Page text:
candlestick

January 1829-September 1831


The Collected Letters, Volume 5


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TC TO DAVID AITKEN; 21 December 1829; DOI: 10.1215/lt-18291221-TC-DA-01; CL 5:44-46.


TC TO DAVID AITKEN

Craigenputtoch, Dumfries, / 21st December, 1829—

My Dear Sir,

If this Letter ever reach Minto Manse you will have little cause to rejoice in the arrival; for it will only cost you postage, and give you trouble.

You must know I have partly engaged with certain London Booksellers to produce some sort of Historical View of German Literature, for some ‘Cabinet Library’ or other; and am busy at this very time in laying in all manner of provision for that undertaking. It is to be in four volumes, and the first should appear in spring. Whittaker's people have promised me seas and mountains in the way of furnishing Books: but in the mean while nothing whatever has come to hand; nay I know such promises, at any rate, too well to slacken my endeavours after help elsewhere.1

If in your Collection there is anything that you can spare for me, I know it will be lent me with your old frankness. There is one little series of yellow-coloured volumes, containing a short Life and some Specimen (one in each volume) of the chief German writers, in their order; Hans Sachs, Santa Clara,2 &c &c I recollect having read: the whole of these little volumes would be highly convenient for me. I suppose, you have no special Life of Ulrich Hutten,3 nor any considerable portion of his Works. I am also gleaning everything about Luther, Sebastian Brandt4 &c &c. Bouterweek's and Eichhorn's Histories5 I expect from the South. The last three volumes of the Conversations-Lexicon6 (from “Schubart,” where my own last Lieferung [instalment]7 stops) I would also ask, if it were not a shame. Unhappy Conversations Lexicon! It has taken twenty months to come from München; and that fraction of it is still wandering the wide world!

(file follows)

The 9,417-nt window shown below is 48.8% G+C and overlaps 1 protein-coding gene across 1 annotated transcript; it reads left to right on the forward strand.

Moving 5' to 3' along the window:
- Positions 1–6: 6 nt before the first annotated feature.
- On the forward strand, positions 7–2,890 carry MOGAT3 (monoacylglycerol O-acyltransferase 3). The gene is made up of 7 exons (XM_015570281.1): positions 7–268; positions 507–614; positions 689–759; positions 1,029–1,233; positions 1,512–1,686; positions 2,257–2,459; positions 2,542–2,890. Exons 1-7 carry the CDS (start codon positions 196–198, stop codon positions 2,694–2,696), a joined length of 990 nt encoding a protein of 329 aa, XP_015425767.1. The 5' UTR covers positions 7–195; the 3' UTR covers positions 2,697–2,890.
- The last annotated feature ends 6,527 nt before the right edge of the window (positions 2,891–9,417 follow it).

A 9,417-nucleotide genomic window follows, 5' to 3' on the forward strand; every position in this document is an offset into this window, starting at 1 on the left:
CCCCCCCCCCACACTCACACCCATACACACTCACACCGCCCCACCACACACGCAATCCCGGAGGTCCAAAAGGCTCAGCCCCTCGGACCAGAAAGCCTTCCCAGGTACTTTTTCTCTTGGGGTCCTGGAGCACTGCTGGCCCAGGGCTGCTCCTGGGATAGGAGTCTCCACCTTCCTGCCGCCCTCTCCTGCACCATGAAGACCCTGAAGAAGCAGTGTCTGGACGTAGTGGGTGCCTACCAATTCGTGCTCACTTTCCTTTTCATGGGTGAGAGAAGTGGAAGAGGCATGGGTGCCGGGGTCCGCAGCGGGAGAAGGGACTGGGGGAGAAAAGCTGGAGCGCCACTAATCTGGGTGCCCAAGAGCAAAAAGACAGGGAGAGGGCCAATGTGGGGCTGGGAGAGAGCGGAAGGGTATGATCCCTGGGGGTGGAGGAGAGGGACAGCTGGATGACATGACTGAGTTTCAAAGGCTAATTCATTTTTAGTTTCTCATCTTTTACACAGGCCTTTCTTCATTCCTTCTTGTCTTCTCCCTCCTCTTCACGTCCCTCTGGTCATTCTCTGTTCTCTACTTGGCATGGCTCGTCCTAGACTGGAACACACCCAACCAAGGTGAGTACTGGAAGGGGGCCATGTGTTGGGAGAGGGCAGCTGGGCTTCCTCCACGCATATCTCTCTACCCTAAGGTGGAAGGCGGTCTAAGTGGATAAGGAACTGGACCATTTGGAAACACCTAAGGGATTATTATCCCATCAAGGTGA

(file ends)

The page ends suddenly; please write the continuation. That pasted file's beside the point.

Now if you could take those little yellow Volumes, with whatever else you think useful, and can want for six or seven months; and have them forwarded to your worthy namesake “Sam. Aitken” of Bank Street, he will send them on to me without delay. At all events let me hear from you, at great length; and fail not to give me your counsel, and geprüftes Wort [expert opinion] in this unspeakable enterprise. I will tell Mr Aitken to wait for your packet about eight days; and after that to transmit what he may have got; for the London Books also are to be consigned to him: the Minto stock, should any hindrance have occurred, may follow at any other time. But do not fail to write, however it may be: the Post will convey your tidings, and we will warmly welcome them, now as well as afterwards.

We rejoice to learn in general that you prosper in Minto; and often we hoped last summer that some lucky wind would blow you into Nithsdale, and up to these moors for one happy week. Alas, for the Wednesday-nights!8 Alas and alackaday! But Time goes on his stern course; and treads our little card-castles into shivers, and the Past will not give up its dead!— Surely, you will come this Spring, and let us recal [sic] old times. Write, and say that you are no craven, but stand to your word.

We live in a strange, quite original position here; environed with ‘solitude and primeval Nature.’ Tonight there is [mist] and black haze, and deepest silence all round for miles; but within is a blazing fire, and a cap-making Wife, and Books and Paper, and Time and Space to employ worthily or unworthily. Come & see, if you would understand it.

My Brother John returned last spring, with wonderful accounts of Munich and Vienna and Strasburg and Paris, and the other phenomena of this Earth. He is gone two weeks ago to settle in Warwick where some friends of his and mine hold out fair offers. I have not heard of him yet.

Did you read Sir W. Hamilton on Cousin's Metaphysics in the last Edinburgh Review? And what inferences are we to draw from it? Pity that Sir W. had not the gift of delivery! He has real knowledge on those matters; but all unsorted, and tumbled topsy-turvy like a ‘bankrupt stock.’9

If you ever see Dr Brewster, pray assure him that he is not forgotten here; but that best wishes for him dwell in the Nithsdale wildernesses, which is a strange residence for them.

Your ancient ‘Wednesday-night’ hostess here would skip for joy to make you coffee once more! She bids me send you her affectionate regards; she too would fain hear from you soon. Believe me ever, Most sincerely Your's,

T. Carlyle—